NotesFAQContact Us
Search Tips
ERIC Number: ED527012
Record Type: Non-Journal
Publication Date: 2011-Oct
Pages: 28
Abstractor: ERIC
Reference Count: N/A
Lessons for Ohio from Florida's K-12 Education Revolution. State Research
Ladner, Matthew
Friedman Foundation for Educational Choice
Jeb Bush campaigned for governor on a clear and bracing set of education reforms in 1998. Having won office, he immediately pursued a dual-track strategy for reforming Florida's K-12 education system: standards and accountability for public schools, choice and options for parents. Florida lawmakers followed those reforms with additional measures. They enacted instructional based reforms, curtailed social promotion, introduced performance pay for teachers, and expanded school choice for families. Ten years after Gov. Bush's election and subsequent work to improve K-12 education, this study lays out the cumulative impact of his reforms, using data from the National Assessment of Educational Progress (NAEP). NAEP is the nation's most reliable and respected source for data on K-12 education, testing representative samples of students in every state on a variety of subjects, including mathematics and reading. Looking particularly at NAEP's reading test, 53 percent of Florida's fourth-grade students scored "Basic or better" in 1998, meaning they were able to master "fundamental skills." By 2009, however, 73 percent of Florida's fourth graders scored basic or above--a remarkable improvement. What's more, after a decade of strong improvement, Florida's Hispanic students now have the second-highest reading scores in the nation when compared to their peers; Florida's African Americans rank fourth-highest. Comparing students by subgroups reveals that Florida's African American, Hispanic, low-income and disabled children all outscore their Ohio peers in fourth-grade reading. Florida's Hispanic students outscored or tied the statewide averages for all students in 31 states, and only narrowly missed the statewide average in Ohio. This report lays out Florida's reforms, and suggests how Ohio policymakers could emulate the Sunshine State's success. Florida's work wasn't easy, but the academic success that has occurred should make it easier for other states to follow. (Contains 10 figures and 27 notes.)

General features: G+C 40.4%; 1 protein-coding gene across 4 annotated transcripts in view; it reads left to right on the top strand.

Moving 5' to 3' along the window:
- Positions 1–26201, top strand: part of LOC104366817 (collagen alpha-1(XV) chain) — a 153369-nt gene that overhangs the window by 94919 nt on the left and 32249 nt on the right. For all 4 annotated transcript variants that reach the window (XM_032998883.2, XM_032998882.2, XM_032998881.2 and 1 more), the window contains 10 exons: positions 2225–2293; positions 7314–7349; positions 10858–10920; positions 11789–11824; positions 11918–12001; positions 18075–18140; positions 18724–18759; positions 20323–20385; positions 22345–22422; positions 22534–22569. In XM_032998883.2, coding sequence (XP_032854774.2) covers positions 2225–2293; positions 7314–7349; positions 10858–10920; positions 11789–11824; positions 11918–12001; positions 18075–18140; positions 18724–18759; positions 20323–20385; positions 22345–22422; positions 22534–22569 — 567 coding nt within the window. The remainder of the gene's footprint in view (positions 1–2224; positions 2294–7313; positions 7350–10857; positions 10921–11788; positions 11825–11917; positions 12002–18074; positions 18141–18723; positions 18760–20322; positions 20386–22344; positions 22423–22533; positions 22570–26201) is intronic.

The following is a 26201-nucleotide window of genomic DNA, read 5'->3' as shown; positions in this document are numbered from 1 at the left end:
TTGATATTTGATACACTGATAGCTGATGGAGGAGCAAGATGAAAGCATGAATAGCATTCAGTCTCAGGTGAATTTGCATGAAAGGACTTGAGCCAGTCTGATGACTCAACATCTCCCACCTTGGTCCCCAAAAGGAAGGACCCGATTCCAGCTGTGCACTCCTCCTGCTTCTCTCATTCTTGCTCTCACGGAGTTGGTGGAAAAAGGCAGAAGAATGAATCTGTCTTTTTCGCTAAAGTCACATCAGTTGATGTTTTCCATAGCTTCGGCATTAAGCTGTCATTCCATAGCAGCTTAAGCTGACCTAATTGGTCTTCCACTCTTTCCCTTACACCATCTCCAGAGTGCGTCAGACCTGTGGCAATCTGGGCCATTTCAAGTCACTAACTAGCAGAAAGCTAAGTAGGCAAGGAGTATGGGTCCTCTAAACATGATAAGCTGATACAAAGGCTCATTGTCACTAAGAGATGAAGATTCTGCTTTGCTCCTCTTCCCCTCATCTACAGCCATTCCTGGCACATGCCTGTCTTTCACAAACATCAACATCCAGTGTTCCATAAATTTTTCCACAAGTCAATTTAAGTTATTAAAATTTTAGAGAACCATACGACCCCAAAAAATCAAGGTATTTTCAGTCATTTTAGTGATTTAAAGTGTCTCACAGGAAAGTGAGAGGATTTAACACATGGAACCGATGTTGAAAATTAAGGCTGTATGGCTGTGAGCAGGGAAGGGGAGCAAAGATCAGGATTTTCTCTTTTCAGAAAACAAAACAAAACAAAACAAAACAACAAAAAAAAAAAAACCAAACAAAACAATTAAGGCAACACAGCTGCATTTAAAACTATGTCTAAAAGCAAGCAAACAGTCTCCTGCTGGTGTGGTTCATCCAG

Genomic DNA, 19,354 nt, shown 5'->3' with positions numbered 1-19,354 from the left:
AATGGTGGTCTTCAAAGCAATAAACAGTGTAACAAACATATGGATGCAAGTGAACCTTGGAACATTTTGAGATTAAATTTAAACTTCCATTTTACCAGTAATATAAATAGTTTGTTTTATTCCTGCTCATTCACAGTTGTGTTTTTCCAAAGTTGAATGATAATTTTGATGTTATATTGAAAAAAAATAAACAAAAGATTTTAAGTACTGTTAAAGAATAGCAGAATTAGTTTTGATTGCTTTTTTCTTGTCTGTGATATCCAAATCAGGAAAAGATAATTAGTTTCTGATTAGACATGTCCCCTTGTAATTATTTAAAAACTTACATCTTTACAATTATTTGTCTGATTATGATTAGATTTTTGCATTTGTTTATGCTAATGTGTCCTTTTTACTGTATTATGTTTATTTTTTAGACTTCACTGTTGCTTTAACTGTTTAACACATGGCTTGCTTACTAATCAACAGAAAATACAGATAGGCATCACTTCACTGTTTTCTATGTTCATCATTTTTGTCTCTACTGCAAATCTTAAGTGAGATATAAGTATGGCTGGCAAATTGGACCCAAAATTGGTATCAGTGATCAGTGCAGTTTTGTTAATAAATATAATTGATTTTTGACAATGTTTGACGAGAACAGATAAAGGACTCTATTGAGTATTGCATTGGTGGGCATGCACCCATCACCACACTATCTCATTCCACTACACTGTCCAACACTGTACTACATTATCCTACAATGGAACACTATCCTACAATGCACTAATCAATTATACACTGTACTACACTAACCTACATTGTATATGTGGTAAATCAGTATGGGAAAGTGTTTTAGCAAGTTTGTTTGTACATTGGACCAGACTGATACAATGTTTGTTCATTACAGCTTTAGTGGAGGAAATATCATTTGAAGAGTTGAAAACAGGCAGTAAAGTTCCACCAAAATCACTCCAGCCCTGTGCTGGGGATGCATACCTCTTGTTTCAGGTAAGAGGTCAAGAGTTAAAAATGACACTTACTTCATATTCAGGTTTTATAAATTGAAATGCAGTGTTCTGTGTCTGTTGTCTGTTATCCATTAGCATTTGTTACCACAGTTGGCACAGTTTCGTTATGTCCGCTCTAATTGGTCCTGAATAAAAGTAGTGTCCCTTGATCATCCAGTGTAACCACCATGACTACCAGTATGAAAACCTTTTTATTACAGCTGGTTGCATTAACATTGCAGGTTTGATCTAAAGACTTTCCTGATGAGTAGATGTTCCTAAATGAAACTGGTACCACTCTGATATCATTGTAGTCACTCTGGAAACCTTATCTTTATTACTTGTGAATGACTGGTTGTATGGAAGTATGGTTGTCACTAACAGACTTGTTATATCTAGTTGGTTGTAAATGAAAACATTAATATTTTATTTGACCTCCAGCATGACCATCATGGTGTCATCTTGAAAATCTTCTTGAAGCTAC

Friedman Foundation for Educational Choice. Available from: Foundation for Educational Choice. One American Square Suite 2420, Indianapolis, IN 46282. Tel: 317-681-0745; Fax: 317-681-0945; e-mail:; Web site:
Publication Type: Reports - Descriptive
Education Level: Elementary Secondary Education
Audience: Policymakers
Language: English
Sponsor: N/A
Authoring Institution: Friedman Foundation for Educational Choice
Identifiers - Location: Florida; Ohio
Identifiers - Assessments and Surveys: National Assessment of Educational Progress